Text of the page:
Feature:

Psychology and Psychiatry

Add to Favorites Subscribe Share
fbshare-Psychology and Psychiatry

Showing results

110 of 3302
crd-logo.gif

Article ID: 717820

'Key player' identified in genetic link to psychiatric conditions

Cardiff University

Scientists have identified a specific gene they believe could be a key player in the changes in brain structure seen in several psychiatric conditions, such as schizophrenia and autism.

Released:
21-Aug-2019 2:05 PM EDT
WoltersKluwer_CMYK-ol.jpg

Article ID: 717807

Trauma Contributes to Depression Risk in Central American Immigrant Mothers

Wolters Kluwer Health: Lippincott Williams and Wilkins

Traumatic stress is a key factor associated with depression among immigrant mothers from Central America, reports a study in Family and Community Health: The Journal of Health Promotion & Maintenance – part of a special theme issue devoted to "Family Health in Hispanic Communities" that includes guest editors Paul Branscum, PhD, RD, and Daphne C. Hernandez, PhD, MSEd The journal is published in the Lippincott portfolio by Wolters Kluwer.

Released:
21-Aug-2019 1:05 PM EDT

Law and Public Policy

Newswise: Meaningful PTSD Symptom Decrease May Lower Type 2 Diabetes Risk

Article ID: 717810

Meaningful PTSD Symptom Decrease May Lower Type 2 Diabetes Risk

Saint Louis University Medical Center

Research from Saint Louis University finds treatment for Post-Traumatic Stress Disorder (PTSD) that leads to an improvement in symptoms was associated with a 49 percent lower risk of incident type 2 diabetes. The study, “Clinically Meaningful PTSD Improvement and Risk for Type 2 Diabetes,” by Jeffrey Scherrer, Ph.D., professor in Family and Community Medicine, was published Aug. 21 in JAMA Psychiatry.

Released:
21-Aug-2019 1:05 PM EDT
image001.png
  • Embargo expired:
    21-Aug-2019 11:00 AM EDT

Article ID: 717685

Is it autism? The line is getting increasingly blurry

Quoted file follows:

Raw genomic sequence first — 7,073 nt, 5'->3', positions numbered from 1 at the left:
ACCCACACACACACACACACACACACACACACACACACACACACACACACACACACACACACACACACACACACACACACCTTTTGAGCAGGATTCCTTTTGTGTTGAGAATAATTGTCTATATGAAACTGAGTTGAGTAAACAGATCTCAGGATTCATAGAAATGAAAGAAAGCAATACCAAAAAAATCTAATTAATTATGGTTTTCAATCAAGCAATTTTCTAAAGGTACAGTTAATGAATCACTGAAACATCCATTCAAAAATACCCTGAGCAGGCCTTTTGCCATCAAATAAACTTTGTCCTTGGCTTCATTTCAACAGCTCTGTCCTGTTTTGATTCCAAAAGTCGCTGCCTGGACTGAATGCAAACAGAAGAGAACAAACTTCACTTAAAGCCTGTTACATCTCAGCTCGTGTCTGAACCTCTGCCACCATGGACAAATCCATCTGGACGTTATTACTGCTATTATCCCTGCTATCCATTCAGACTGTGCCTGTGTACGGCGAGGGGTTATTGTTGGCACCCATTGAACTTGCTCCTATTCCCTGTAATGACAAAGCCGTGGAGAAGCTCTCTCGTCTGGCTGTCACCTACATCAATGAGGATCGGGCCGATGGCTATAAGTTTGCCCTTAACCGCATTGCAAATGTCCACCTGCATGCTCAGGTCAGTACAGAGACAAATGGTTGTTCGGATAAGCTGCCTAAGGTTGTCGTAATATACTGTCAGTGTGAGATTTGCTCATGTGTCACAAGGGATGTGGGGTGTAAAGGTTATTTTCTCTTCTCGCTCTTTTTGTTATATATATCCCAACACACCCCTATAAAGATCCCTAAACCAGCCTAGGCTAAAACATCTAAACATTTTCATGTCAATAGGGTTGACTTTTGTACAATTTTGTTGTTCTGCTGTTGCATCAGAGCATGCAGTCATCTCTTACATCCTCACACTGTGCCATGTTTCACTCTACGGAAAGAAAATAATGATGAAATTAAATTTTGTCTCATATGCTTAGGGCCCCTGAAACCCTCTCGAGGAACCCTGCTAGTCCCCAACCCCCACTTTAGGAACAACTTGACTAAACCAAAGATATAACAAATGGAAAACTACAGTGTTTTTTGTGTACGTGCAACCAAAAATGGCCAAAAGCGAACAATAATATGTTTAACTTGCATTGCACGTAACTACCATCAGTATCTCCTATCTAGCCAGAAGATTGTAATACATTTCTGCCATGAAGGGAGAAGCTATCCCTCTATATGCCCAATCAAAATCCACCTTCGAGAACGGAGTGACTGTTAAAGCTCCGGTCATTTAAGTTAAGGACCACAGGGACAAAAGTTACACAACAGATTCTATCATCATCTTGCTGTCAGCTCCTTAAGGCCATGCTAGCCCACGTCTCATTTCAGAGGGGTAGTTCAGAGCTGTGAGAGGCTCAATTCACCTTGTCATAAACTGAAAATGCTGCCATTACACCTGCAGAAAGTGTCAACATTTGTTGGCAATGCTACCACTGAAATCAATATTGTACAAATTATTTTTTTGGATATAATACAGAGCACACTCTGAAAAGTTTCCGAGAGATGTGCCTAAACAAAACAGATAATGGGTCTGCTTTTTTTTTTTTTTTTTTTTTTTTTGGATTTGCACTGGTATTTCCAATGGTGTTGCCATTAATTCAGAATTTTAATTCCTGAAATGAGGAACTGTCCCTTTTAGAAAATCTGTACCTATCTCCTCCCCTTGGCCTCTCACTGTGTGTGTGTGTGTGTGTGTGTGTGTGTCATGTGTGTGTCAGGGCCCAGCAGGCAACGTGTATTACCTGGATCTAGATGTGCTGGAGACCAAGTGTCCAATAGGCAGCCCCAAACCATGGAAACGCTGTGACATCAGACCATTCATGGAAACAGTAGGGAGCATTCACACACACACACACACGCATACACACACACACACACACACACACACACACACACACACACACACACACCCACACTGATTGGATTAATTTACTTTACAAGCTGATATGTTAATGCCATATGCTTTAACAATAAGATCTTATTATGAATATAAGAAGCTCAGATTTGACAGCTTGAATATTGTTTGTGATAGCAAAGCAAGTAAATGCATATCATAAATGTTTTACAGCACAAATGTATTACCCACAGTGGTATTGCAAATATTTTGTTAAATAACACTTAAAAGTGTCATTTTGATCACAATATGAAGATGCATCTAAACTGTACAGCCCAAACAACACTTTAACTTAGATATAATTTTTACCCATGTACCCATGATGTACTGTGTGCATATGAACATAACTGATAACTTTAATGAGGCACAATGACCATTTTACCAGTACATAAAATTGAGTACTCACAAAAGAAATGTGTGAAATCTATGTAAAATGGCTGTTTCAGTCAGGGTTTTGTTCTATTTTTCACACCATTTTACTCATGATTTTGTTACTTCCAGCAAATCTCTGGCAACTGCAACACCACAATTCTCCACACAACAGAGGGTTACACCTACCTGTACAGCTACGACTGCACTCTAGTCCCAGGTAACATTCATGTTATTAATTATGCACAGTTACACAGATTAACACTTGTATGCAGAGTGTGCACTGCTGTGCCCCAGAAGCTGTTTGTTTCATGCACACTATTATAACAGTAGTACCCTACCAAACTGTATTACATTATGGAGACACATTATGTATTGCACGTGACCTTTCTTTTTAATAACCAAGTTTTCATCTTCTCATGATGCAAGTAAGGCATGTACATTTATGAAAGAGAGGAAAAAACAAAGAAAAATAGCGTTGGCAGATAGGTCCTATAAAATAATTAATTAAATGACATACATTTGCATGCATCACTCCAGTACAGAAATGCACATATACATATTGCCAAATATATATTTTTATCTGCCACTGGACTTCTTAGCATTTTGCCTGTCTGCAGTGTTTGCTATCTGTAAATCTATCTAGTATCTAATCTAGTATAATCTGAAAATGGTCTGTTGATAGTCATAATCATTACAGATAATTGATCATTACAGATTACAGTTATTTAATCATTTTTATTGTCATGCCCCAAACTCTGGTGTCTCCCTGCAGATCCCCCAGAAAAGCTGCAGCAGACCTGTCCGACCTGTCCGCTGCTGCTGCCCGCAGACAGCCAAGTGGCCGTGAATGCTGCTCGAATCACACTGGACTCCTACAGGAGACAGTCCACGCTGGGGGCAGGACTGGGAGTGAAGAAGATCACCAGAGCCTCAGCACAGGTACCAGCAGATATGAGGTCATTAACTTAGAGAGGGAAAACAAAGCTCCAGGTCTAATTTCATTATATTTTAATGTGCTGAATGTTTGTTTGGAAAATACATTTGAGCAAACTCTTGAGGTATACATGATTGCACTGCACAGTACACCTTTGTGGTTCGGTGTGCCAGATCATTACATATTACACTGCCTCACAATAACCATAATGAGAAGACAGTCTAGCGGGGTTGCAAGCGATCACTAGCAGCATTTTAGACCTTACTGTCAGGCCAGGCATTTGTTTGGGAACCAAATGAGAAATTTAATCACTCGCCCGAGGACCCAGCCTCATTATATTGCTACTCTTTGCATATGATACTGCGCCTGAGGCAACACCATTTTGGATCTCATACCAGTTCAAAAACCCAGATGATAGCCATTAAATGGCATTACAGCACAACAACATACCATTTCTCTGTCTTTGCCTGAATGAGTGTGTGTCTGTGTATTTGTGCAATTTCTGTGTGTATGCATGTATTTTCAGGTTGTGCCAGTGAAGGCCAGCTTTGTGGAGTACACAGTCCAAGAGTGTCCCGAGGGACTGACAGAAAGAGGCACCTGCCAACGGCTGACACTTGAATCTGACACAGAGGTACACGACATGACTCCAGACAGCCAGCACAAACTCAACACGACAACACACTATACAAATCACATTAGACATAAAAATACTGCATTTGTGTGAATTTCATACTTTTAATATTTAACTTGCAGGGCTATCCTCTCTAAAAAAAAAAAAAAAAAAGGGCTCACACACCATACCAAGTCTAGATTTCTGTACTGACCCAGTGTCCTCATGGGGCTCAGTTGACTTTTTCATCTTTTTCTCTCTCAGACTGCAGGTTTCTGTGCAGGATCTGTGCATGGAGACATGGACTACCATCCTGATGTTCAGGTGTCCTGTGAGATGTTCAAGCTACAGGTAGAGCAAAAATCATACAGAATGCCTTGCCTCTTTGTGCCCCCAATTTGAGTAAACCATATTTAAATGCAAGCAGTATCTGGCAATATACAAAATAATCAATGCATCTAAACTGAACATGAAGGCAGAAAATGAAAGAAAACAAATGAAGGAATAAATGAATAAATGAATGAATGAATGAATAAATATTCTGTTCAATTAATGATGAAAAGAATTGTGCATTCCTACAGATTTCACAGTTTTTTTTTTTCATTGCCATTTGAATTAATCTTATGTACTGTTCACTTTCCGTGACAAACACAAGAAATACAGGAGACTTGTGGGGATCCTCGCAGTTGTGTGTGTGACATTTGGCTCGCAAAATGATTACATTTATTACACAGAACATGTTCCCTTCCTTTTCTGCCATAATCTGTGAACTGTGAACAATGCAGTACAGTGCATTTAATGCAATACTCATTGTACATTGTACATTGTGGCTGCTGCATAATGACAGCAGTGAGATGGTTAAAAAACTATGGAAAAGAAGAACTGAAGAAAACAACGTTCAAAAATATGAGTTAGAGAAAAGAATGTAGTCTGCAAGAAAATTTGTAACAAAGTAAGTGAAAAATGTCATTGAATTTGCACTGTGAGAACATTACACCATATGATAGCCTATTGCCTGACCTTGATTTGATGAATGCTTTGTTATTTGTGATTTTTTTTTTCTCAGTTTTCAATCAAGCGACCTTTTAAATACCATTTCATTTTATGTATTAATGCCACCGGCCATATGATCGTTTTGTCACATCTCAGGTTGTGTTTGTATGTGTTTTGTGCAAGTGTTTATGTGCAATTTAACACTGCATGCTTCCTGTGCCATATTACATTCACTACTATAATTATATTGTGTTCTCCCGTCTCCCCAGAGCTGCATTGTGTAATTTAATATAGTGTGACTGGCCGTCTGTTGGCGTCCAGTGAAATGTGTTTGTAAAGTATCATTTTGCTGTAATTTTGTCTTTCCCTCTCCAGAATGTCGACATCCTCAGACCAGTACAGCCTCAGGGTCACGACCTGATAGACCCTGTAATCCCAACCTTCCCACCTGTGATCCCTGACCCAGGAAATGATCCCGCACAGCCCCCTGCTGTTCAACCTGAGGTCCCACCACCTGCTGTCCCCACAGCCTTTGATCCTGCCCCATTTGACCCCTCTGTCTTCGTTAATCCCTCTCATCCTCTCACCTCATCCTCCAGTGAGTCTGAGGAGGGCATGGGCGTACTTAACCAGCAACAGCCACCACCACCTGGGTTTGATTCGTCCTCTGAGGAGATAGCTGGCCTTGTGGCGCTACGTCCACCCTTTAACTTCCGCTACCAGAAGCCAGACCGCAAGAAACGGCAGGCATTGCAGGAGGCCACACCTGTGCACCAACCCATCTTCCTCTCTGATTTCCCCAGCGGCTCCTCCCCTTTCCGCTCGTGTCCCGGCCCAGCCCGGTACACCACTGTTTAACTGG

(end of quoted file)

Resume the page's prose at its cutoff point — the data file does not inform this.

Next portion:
Universite de Montreal

If the current trend in diagnostic practices holds, the definition of autism may get too blurry to be meaningful, a Canadian research team finds.

Released:
19-Aug-2019 3:05 PM EDT

Social and Behavioral Sciences

pss-logo.gif

Article ID: 717789

Fake news can lead to false memories

Association for Psychological Science

Voters may form false memories after seeing fabricated news stories, especially if those stories align with their political beliefs, according to research in Psychological Science, a journal of the Association for Psychological Science.

Released:
21-Aug-2019 10:05 AM EDT

Law and Public Policy

New Logo.png
  • Embargo expired:
    20-Aug-2019 2:00 PM EDT

Article ID: 717528

Study Supports Link Between Pollution and Neuropsychiatric Disorders

University of Chicago Medical Center

Based on analysis of large population data sets from both the United States and Denmark, a new study found poor air quality associated with increased rates of bipolar disorder and major depression in both countries.

Released:
15-Aug-2019 12:15 PM EDT
UM-logo.png

Article ID: 717710

Low Levels of Vitamin D in Elementary School Could Spell Trouble in Adolescence

University of Michigan

Vitamin D deficiency in middle childhood could result in aggressive behavior as well as anxious and depressive moods during adolescence, according to a new University of Michigan study of school children in Bogotá, Colombia.

Released:
20-Aug-2019 10:30 AM EDT

Social and Behavioral Sciences

Newswise: City Parks Lift Mood as Much as Christmas, Twitter Study Shows
  • Embargo expired:
    20-Aug-2019 12:05 AM EDT

Article ID: 717534

City Parks Lift Mood as Much as Christmas, Twitter Study Shows

University of Vermont

New research shows that visitors to urban parks use happier words and express less negativity on Twitter than before their visit—and that their elevated mood lasts for up to four hours. The effect is so strong that it’s equivalent to the mood spike on Christmas, the happiest day each year on Twitter. With increasing urbanization and mood disorders, this research may have powerful implications for public health and urban planning.

Released:
15-Aug-2019 1:30 PM EDT

Social and Behavioral Sciences

Newswise: Comparing Your House to Your Neighbors’ Can Lead to Dissatisfaction

Article ID: 717673

Comparing Your House to Your Neighbors’ Can Lead to Dissatisfaction

Iowa State University

Satisfaction with your home can depend on its size compared to your neighbors’ homes, according to new Iowa State University research. Daniel Kuhlmann, assistant professor of community and regional planning, found that people are more likely to be dissatisfied with their house if it is smaller than their neighbors’.

Released:
19-Aug-2019 3:20 PM EDT

Social and Behavioral Sciences

Article ID: 717647

Need a Mental Break? Avoid Your Cellphone, Researchers Say

Rutgers University-New Brunswick

Using a cellphone to take a break during mentally challenging tasks does not allow the brain to recharge effectively and may result in poorer performance, Rutgers researchers found.

Released:
19-Aug-2019 12:05 PM EDT

Social and Behavioral Sciences


Showing results

110 of 3302

Chat now!